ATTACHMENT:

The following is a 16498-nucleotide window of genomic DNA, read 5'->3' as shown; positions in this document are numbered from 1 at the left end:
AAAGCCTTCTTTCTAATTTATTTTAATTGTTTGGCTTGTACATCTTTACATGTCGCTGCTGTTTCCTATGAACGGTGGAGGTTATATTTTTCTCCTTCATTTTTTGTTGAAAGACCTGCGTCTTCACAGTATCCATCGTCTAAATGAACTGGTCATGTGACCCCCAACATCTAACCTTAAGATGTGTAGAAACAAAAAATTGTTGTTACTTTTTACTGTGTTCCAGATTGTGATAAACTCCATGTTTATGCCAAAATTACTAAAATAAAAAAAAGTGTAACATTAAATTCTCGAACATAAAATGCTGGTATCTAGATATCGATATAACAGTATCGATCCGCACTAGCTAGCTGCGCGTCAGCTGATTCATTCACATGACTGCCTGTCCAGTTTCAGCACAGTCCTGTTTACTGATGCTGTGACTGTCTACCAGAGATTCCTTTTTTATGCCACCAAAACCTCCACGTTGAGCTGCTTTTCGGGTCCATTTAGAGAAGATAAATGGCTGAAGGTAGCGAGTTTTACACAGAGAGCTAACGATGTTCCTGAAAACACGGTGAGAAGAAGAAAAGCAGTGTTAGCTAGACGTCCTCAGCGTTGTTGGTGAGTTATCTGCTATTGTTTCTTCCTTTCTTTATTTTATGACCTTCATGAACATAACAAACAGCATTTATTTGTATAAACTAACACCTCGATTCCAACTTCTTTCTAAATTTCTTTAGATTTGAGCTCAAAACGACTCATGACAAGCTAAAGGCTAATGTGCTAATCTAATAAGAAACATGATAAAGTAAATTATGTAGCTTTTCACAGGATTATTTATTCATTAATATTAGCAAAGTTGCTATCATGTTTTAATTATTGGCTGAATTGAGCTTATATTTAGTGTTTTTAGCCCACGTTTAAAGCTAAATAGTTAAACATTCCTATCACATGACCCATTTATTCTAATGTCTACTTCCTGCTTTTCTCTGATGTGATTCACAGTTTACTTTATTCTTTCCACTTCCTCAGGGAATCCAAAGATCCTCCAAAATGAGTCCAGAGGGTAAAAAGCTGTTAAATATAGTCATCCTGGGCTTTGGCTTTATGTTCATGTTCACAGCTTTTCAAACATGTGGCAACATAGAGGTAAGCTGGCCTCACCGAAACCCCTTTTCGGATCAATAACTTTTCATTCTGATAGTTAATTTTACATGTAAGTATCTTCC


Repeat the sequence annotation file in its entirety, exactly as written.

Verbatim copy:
The following is a 16498-nucleotide window of genomic DNA, read 5'->3' as shown; positions in this document are numbered from 1 at the left end:
AAAGCCTTCTTTCTAATTTATTTTAATTGTTTGGCTTGTACATCTTTACATGTCGCTGCTGTTTCCTATGAACGGTGGAGGTTATATTTTTCTCCTTCATTTTTTGTTGAAAGACCTGCGTCTTCACAGTATCCATCGTCTAAATGAACTGGTCATGTGACCCCCAACATCTAACCTTAAGATGTGTAGAAACAAAAAATTGTTGTTACTTTTTACTGTGTTCCAGATTGTGATAAACTCCATGTTTATGCCAAAATTACTAAAATAAAAAAAAGTGTAACATTAAATTCTCGAACATAAAATGCTGGTATCTAGATATCGATATAACAGTATCGATCCGCACTAGCTAGCTGCGCGTCAGCTGATTCATTCACATGACTGCCTGTCCAGTTTCAGCACAGTCCTGTTTACTGATGCTGTGACTGTCTACCAGAGATTCCTTTTTTATGCCACCAAAACCTCCACGTTGAGCTGCTTTTCGGGTCCATTTAGAGAAGATAAATGGCTGAAGGTAGCGAGTTTTACACAGAGAGCTAACGATGTTCCTGAAAACACGGTGAGAAGAAGAAAAGCAGTGTTAGCTAGACGTCCTCAGCGTTGTTGGTGAGTTATCTGCTATTGTTTCTTCCTTTCTTTATTTTATGACCTTCATGAACATAACAAACAGCATTTATTTGTATAAACTAACACCTCGATTCCAACTTCTTTCTAAATTTCTTTAGATTTGAGCTCAAAACGACTCATGACAAGCTAAAGGCTAATGTGCTAATCTAATAAGAAACATGATAAAGTAAATTATGTAGCTTTTCACAGGATTATTTATTCATTAATATTAGCAAAGTTGCTATCATGTTTTAATTATTGGCTGAATTGAGCTTATATTTAGTGTTTTTAGCCCACGTTTAAAGCTAAATAGTTAAACATTCCTATCACATGACCCATTTATTCTAATGTCTACTTCCTGCTTTTCTCTGATGTGATTCACAGTTTACTTTATTCTTTCCACTTCCTCAGGGAATCCAAAGATCCTCCAAAATGAGTCCAGAGGGTAAAAAGCTGTTAAATATAGTCATCCTGGGCTTTGGCTTTATGTTCATGTTCACAGCTTTTCAAACATGTGGCAACATAGAGGTAAGCTGGCCTCACCGAAACCCCTTTTCGGATCAATAACTTTTCATTCTGATAGTTAATTTTACATGTAAGTATCTTCC